Homer Alaska - Opinion

Story last updated at 6:25 PM on Wednesday, August 10, 2011

Assembly should not have changed what the voters approved (And other election-related wrongs)

Editorial


As the adage goes, two wrongs don't make a right.

Wrong No. 1: The term limit measures approved by Kenai Peninsula Borough voters in 2007 and again in 2009. Whether by design or oversight, the term limit ordinance approved by voters defined an assembly member's term as all or part of a term. It limited the amount of time an assembly member can serve to two consecutive terms, with any portion of a term considered a term.

Wrong No. 2: The recent action by the Kenai Peninsula Borough Assembly that redefines a full term of office as three years.

The assembly action would allow current assembly member Bill Smith, who represents Homer, to run for another term. Without the assembly's action, Smith would be prohibited from running because he served the third and final year of Deb Germano's term after she resigned from the assembly in 2007. Smith was elected for a full, three-year term in 2008.

Don't get us wrong. We like Bill Smith. He's an effective assembly member for Homer. But he's not necessarily the only person who can effectively serve this community.

Having said that, we're not particularly fond of term limits, particularly at the local level. They infringe on people's fundamental voting rights. The candidate of choice might be the really wonderful assembly person who can't run again because of term limits.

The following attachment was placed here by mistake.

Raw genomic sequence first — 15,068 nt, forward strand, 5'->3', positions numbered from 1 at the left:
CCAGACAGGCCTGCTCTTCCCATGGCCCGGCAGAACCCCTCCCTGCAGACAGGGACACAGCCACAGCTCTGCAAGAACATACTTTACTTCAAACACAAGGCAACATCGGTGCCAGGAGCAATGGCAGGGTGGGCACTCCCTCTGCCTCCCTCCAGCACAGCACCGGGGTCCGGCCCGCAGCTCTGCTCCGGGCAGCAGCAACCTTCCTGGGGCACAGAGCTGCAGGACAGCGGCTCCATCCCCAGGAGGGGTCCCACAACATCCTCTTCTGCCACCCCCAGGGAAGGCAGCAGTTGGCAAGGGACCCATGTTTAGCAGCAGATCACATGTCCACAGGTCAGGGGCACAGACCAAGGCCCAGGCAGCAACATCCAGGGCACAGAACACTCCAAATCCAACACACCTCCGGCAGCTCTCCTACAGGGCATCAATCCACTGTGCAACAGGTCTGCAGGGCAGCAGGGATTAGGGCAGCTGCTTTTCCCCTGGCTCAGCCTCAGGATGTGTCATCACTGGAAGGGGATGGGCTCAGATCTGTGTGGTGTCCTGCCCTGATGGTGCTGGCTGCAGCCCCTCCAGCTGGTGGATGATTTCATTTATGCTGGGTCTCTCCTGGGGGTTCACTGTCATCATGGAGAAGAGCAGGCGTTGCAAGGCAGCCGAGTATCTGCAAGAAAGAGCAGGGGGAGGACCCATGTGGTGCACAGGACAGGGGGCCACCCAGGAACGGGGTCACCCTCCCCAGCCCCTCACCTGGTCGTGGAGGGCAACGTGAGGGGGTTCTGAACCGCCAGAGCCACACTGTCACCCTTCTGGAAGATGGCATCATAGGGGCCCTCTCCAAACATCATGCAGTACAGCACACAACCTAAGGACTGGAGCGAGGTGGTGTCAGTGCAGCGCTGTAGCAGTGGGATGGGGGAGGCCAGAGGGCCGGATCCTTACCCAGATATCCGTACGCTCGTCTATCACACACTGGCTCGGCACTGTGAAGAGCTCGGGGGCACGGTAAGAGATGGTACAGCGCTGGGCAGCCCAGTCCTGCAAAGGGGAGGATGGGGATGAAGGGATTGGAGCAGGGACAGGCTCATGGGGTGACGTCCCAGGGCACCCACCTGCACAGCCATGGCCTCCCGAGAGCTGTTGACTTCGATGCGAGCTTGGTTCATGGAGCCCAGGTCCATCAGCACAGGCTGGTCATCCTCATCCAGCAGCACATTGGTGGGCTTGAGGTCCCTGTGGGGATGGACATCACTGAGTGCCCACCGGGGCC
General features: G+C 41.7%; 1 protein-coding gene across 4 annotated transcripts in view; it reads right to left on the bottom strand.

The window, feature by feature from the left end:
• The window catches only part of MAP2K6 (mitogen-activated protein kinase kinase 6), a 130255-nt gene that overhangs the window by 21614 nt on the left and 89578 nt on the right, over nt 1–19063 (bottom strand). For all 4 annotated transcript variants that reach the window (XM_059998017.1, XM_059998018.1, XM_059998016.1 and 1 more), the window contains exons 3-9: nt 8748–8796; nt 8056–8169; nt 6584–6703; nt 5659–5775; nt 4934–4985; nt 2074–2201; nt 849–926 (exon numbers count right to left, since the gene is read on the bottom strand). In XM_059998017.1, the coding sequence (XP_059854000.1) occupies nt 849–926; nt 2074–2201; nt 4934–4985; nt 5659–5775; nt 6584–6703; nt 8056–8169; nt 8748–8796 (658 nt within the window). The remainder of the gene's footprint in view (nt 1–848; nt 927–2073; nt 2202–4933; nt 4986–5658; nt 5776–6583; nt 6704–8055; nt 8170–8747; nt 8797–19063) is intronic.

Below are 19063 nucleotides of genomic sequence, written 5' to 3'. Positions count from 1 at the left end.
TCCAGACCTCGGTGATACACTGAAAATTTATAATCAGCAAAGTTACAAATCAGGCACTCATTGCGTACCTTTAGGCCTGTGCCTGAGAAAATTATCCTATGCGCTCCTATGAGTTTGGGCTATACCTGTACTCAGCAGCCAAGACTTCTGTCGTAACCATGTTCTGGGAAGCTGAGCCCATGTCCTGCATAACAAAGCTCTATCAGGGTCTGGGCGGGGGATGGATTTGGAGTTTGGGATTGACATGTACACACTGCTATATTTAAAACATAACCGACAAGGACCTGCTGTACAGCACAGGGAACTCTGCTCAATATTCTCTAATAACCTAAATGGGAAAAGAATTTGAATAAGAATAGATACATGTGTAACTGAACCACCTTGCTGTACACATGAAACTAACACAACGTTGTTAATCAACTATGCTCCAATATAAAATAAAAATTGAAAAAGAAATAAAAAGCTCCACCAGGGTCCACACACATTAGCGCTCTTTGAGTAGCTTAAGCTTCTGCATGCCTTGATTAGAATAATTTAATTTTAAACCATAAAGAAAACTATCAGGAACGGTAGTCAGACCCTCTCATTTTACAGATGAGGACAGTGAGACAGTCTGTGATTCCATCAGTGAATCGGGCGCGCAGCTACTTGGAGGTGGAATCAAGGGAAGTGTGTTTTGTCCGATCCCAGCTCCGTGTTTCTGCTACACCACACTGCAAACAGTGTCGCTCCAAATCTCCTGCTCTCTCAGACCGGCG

But, having said that, what is even worse than term limits are assembly members changing what voters approved, as soon as the law let them.

It's a slap in the face to voters, even if you aren't a fan a term limits. Any changes to the term-limit ordinance should come from the people who approved them, not from the folks serving on the assembly. Because the action immediately affects Mr. Smith's ability to serve another term, he should have refrained from voting on the ordinance, which was passed on an 8-1 vote. Only Brent Johnson of Kasilof opposed the action. Good for him.

We understand Borough Mayor Dave Carey is considering a veto of the assembly action. We would encourage him to do so — not because Mr. Smith isn't a qualified, effective assembly member, but because we believe voters knew what they were doing. The assembly's action is arrogant and disrespectful of voters.

The assembly doesn't right the wrong of short-sighted term limits by changing them without voters leading the charge on the issue.

Speaking of election-related wrongs, here's another one: jumping from one elected body to another without completing one's term.

It's a fairly common practice, but it would better serve voters if it were stopped. People elect someone to serve a full term, not a partial one. It's really unfair to voters to have someone not finish the term they committed to when they were elected.

Again, don't get us wrong. We like Bryan Zak, who currently serves on the Homer City Council, but has filed to run for Homer's assembly seat. Mr. Zak certainly is qualified to run for the assembly, but we'd sure like to see him finish his council business before he begins work on the assembly.

If Mr. Zak is elected to the assembly, someone must be appointed to fill his seat until the next election. That shortchanges voters who have a reasonable expectation when they vote for someone that the candidate will fulfill their term of office, barring an unforeseen emergency.

These election-related wrongs are gentle reminders that just because something is legal to do, it's not necessarily the right thing to do.

They're also reminders that we need more committed people to run for local office. You have until Monday to file.

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